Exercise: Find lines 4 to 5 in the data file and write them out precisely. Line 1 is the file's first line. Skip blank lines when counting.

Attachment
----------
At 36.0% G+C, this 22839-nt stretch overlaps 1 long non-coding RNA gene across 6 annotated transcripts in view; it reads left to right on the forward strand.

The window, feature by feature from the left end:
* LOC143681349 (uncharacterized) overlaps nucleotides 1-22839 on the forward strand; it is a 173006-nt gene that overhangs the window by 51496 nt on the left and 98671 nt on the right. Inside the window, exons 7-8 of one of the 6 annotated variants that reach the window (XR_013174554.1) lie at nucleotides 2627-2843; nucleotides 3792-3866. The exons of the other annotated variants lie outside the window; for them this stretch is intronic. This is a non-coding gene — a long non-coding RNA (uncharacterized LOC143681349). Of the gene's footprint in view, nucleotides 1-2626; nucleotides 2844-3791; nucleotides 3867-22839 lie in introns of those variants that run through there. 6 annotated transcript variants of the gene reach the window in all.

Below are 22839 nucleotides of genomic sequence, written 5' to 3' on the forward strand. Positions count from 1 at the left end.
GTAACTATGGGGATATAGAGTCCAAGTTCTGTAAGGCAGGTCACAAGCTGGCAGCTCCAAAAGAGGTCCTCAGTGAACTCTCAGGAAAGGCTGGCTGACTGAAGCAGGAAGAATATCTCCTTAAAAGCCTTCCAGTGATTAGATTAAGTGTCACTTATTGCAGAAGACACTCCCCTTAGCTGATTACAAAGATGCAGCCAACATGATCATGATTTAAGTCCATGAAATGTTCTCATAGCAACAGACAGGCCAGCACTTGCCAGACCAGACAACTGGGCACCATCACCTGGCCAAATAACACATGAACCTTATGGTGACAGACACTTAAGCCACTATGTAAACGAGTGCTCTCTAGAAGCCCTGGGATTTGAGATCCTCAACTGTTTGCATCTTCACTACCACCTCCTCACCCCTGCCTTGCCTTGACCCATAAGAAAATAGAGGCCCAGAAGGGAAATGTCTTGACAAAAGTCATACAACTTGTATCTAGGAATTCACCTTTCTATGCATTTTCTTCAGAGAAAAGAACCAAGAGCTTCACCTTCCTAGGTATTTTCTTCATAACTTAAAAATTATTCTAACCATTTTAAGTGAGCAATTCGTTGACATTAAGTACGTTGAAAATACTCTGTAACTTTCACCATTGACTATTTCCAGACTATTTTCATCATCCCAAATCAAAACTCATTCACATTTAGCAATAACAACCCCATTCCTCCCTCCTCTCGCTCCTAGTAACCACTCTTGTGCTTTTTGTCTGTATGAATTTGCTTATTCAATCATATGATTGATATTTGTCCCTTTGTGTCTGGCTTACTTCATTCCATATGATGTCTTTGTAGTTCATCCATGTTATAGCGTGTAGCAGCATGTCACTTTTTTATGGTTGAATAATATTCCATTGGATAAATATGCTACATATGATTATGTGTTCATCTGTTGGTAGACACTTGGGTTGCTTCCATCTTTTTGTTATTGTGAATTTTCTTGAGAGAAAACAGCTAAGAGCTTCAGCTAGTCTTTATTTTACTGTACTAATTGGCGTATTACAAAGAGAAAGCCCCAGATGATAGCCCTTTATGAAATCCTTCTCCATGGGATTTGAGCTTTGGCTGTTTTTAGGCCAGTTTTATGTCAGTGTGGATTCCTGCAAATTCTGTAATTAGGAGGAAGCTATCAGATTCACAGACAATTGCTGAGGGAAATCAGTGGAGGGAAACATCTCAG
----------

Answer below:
Below are 22839 nucleotides of genomic sequence, written 5' to 3' on the forward strand. Positions count from 1 at the left end.
GTAACTATGGGGATATAGAGTCCAAGTTCTGTAAGGCAGGTCACAAGCTGGCAGCTCCAAAAGAGGTCCTCAGTGAACTCTCAGGAAAGGCTGGCTGACTGAAGCAGGAAGAATATCTCCTTAAAAGCCTTCCAGTGATTAGATTAAGTGTCACTTATTGCAGAAGACACTCCCCTTAGCTGATTACAAAGATGCAGCCAACATGATCATGATTTAAGTCCATGAAATGTTCTCATAGCAACAGACAGGCCAGCACTTGCCAGACCAGACAACTGGGCACCATCACCTGGCCAAATAACACATGAACCTTATGGTGACAGACACTTAAGCCACTATGTAAACGAGTGCTCTCTAGAAGCCCTGGGATTTGAGATCCTCAACTGTTTGCATCTTCACTACCACCTCCTCACCCCTGCCTTGCCTTGACCCATAAGAAAATAGAGGCCCAGAAGGGAAATGTCTTGACAAAAGTCATACAACTTGTATCTAGGAATTCACCTTTCTATGCATTTTCTTCAGAGAAAAGAACCAAGAGCTTCACCTTCCTAGGTATTTTCTTCATAACTTAAAAATTATTCTAACCATTTTAAGTGAGCAATTCGTTGACATTAAGTACGTTGAAAATACTCTGTAACTTTCACCATTGACTATTTCCAGACTATTTTCATCATCCCAAATCAAAACTCATTCACATTTAGCAATAACAACCCCATTCCTCCCTCCTCTCGCTCCTAGTAACCACTCTTGTGCTTTTTGTCTGTATGAATTTGCTTATTCAATCATATGATTGATATTTGTCCCTTTGTGTCTGGCTTACTTCATTCCATATGATGTCTTTGTAGTTCATCCATGTTATAGCGTGTAGCAGCATGTCACTTTTTTATGGTTGAATAATATTCCATTGGATAAATATGCTACATATGATTATGTGTTCATCTGTTGGTAGACACTTGGGTTGCTTCCATCTTTTTGTTATTGTGAATTTTCTTGAGAGAAAACAGCTAAGAGCTTCAGCTAGTCTTTATTTTACTGTACTAATTGGCGTATTACAAAGAGAAAGCCCCAGATGATAGCCCTTTATGAAATCCTTCTCCATGGGATTTGAGCTTTGGCTGTTTTTAGGCCAGTTTTATGTCAGTGTGGATTCCTGCAAATTCTGTAATTAGGAGGAAGCTATCAGATTCACAGACAATTGCTGAGGGAAATCAGTGGAGGGAAACATCTCAG